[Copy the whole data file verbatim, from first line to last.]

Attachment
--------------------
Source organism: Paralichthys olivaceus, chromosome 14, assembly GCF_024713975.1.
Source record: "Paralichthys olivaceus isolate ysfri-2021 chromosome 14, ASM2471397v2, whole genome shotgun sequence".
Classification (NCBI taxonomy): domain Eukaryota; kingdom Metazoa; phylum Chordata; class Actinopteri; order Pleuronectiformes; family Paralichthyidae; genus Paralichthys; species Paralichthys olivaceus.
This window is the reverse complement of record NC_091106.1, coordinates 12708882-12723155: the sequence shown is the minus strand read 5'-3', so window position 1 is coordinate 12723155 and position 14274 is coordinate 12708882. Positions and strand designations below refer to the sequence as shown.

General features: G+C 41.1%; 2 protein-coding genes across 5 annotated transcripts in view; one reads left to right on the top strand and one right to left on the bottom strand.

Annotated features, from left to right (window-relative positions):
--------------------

Source organism: Paralichthys olivaceus, chromosome 14, assembly GCF_024713975.1.
Source record: "Paralichthys olivaceus isolate ysfri-2021 chromosome 14, ASM2471397v2, whole genome shotgun sequence".
Classification (NCBI taxonomy): domain Eukaryota; kingdom Metazoa; phylum Chordata; class Actinopteri; order Pleuronectiformes; family Paralichthyidae; genus Paralichthys; species Paralichthys olivaceus.
This window is the reverse complement of record NC_091106.1, coordinates 12708882-12723155: the sequence shown is the minus strand read 5'-3', so window position 1 is coordinate 12723155 and position 14274 is coordinate 12708882. Positions and strand designations below refer to the sequence as shown.

General features: G+C 41.1%; 2 protein-coding genes across 5 annotated transcripts in view; one reads left to right on the top strand and one right to left on the bottom strand.

Annotated features, from left to right (window-relative positions):